Settlements and Localities population estimates
Localities (in blue) in parts of Aberdeen City and Aberdeenshire Council areas.
The NRS Settlements and Localities are designed to show areas of densely populated or built-up land. Unlike data zones, they do not cover the whole of Scotland – just the built-up areas with a population of 500 or more.
If built-up areas touch each other, they are put into the same settlement, while localities divide larger settlements into parts to approximate distinct towns. The division of localities is based on previous boundaries and from consulting local authorities. For example, the settlement of Inverness and Culloden contains several towns, and so has been split into six localities.
The settlement of Inverness and Culloden divided into six localities.
The boundaries are updated regularly, with the latest version of Settlements and Localities (published earlier this year) reflecting the population in 2016. This allows the figures to reflect more recent changes on the edges of settlements, but also means comparisons with previous settlements and localities may not be possible due to changes in boundaries.
It is important to check the boundary of a settlement or locality before using its population. The names of settlements and localities generally refer to their largest parts, and may include other areas as well as those included in the name – this is particularly true for settlements.
Additionally, settlements and localities are built up from postcode boundaries maintained by NRS. This means that either all buildings with a particular postcode are included in a settlement, or none of them are. This sometimes leads to some parts of the edges of localities that do not perfectly match the boundary – some extra rural land included on the outskirts, for example. More information on the methodology is available on the NRS website.
How do I find the latest data for settlements and localities?
As with data zones, finding settlements and localities can be done using the Find Areas or Atlas sections of the Scottish Government’s open data platform, statistics.gov.scot. If a postcode is in a settlement or locality, these will be listed under the postcode above the data zones.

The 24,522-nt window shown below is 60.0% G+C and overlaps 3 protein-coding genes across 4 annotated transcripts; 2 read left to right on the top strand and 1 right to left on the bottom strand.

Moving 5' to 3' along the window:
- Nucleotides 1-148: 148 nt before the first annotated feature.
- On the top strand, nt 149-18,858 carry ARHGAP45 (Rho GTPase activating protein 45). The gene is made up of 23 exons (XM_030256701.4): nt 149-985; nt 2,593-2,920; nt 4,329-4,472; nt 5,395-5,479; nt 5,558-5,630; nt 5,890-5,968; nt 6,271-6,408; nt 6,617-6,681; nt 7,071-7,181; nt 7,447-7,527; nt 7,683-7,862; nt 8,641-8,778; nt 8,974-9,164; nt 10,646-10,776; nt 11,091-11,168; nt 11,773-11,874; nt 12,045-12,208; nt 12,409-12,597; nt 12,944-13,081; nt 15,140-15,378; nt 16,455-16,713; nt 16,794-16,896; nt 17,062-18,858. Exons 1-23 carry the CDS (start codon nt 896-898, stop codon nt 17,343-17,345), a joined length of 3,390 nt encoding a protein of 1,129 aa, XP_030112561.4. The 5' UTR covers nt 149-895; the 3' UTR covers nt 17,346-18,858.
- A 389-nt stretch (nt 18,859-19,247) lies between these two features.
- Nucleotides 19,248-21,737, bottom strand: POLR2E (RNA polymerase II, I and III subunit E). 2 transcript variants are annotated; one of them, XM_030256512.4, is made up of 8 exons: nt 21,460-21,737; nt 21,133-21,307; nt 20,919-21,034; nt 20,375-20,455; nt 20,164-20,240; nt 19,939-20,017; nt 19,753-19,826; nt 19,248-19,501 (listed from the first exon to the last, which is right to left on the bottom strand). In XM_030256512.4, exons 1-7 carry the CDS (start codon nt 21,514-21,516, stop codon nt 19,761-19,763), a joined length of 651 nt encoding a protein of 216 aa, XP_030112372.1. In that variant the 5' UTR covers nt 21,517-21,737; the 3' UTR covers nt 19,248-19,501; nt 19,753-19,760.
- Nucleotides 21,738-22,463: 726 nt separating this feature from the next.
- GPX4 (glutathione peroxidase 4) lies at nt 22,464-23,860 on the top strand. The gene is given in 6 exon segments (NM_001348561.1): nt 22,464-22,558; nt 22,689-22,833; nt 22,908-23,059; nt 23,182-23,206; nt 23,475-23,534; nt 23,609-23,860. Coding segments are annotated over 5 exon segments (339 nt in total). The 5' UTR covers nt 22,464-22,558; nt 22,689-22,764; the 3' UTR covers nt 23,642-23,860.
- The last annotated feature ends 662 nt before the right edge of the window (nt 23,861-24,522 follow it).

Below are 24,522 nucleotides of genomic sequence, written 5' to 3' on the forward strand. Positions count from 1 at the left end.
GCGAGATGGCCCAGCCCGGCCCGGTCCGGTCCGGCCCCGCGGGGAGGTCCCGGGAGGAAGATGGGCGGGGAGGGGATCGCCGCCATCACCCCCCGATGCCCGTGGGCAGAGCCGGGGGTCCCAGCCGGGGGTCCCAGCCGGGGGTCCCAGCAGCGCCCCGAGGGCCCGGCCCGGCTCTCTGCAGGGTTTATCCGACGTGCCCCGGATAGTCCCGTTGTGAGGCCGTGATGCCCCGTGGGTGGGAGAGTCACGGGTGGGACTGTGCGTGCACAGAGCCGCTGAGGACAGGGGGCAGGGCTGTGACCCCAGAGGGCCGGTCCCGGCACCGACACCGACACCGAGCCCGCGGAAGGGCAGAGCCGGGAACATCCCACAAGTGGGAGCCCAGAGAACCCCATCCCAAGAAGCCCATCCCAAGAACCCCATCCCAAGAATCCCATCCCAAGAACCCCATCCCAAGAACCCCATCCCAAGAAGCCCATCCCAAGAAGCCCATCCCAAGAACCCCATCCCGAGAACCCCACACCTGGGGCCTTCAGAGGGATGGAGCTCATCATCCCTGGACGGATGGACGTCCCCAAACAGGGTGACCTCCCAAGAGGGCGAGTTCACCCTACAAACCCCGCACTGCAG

Finding a settlement or locality from a postcode using statistics.gov.scot.
The settlement or locality covering an area can also be found using the Atlas section of statistics.gov.scot. Selecting “Settlements” or “Localities” in the “Show” drop-down menu will show a map of all Settlements or Localities in Scotland, which can be zoomed in and navigated to find the ones covering a particular area. Unlike data zones, you do not need to choose a council area first.
Once you have found the name of the settlement or locality you are interested in, you can get population data for it either from the Settlements and Localities area of the NRS website, or from the dataset on statistics.gov.scot. The most recent population data currently available is for 2016.
Population estimates for other areas
Some other area boundaries in parts of Aberdeen City and Aberdeenshire Council areas – electoral wards (black lines), Scottish Parliamentary constituencies (yellow lines) and council areas (red lines). Note that they do not all fit perfectly into each other.
NRS also publish population estimates covering other areas in Scotland. This includes:
- Population estimates for Scotland’s 32 council areas as part of our Mid-Year Population Estimates, including historical data going back to 1981.
- Special Area Population Estimates, population estimates for various areas based on combining data zone populations. They include populations for the 354 electoral wards, 73 Scottish Parliamentary constituencies, and 59 UK Parliamentary constituencies in Scotland. Figures for these are available back to 2011. Statistics.gov.scot includes maps of these on its Atlas, and for each postcode provides the corresponding electoral wards and Scottish Parliamentary constituencies.
- The Special Area Population Estimates also include figures for the Nomenclature of Territorial Units for Statistics (NUTS) regions, a European Union standard set of subdivisions of countries. This standard splits Scotland into four NUTS 2 units, 23 NUTS 3 units, and 41 LAU 1 units. Maps can be found on the ONS Open Geography Portal for NUTS and LAU units.
If you have any questions or need help in finding data for your area, please contact our customer services team by email – email@example.com.